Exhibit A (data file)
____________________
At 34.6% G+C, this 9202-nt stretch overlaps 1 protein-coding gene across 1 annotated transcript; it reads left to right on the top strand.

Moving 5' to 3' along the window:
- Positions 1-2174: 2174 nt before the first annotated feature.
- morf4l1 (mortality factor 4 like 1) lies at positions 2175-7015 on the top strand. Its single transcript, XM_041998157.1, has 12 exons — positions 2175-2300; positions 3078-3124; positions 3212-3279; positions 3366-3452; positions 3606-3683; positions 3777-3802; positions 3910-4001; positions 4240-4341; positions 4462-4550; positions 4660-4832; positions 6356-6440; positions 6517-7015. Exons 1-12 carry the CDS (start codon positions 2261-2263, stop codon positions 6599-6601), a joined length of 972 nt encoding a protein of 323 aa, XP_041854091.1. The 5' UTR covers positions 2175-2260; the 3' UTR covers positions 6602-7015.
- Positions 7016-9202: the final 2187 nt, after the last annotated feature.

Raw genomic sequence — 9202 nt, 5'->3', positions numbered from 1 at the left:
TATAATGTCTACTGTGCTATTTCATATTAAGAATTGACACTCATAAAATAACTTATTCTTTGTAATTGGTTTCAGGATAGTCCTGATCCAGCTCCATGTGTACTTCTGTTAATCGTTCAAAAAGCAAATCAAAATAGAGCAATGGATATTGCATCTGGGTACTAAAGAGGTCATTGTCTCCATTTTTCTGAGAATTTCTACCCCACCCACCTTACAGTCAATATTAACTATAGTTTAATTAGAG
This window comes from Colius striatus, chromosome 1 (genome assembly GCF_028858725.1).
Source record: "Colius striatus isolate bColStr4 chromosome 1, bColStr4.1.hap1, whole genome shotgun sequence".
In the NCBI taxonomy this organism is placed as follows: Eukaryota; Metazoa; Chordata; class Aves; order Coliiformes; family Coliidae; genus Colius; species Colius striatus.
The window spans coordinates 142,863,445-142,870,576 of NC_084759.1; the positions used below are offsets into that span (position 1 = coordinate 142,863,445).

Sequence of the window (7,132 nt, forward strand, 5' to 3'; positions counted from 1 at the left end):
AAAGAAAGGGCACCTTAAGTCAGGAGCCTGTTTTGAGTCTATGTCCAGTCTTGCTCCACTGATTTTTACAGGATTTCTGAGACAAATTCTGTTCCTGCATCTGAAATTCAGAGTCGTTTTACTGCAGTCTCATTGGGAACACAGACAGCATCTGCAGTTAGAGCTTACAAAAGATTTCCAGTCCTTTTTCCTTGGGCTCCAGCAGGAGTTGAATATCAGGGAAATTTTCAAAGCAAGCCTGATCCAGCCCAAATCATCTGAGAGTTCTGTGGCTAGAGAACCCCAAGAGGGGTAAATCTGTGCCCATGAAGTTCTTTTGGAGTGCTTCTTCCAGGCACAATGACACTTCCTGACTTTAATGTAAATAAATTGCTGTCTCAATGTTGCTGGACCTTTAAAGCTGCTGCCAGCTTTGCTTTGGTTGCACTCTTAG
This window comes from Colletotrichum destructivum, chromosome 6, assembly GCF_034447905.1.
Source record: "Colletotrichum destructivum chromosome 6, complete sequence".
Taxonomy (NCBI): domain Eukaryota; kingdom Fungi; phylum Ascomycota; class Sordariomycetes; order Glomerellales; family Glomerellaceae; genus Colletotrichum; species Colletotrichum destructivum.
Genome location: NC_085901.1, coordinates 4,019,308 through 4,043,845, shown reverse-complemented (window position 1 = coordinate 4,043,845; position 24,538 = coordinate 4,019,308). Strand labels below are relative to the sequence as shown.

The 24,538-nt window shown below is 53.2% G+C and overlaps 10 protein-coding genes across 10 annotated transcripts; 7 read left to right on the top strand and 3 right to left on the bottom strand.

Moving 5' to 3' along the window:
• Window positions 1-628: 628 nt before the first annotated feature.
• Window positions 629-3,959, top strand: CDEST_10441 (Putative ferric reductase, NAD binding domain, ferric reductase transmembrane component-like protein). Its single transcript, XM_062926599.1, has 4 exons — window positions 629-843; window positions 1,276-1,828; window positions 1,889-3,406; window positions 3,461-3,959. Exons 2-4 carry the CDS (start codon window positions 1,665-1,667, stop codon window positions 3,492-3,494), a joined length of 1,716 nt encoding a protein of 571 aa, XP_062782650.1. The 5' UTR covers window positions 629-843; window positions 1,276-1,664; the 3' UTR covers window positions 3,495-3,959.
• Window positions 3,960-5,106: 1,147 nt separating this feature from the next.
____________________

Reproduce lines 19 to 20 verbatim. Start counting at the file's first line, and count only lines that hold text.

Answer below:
Moving 5' to 3' along the window:
• Window positions 1-628: 628 nt before the first annotated feature.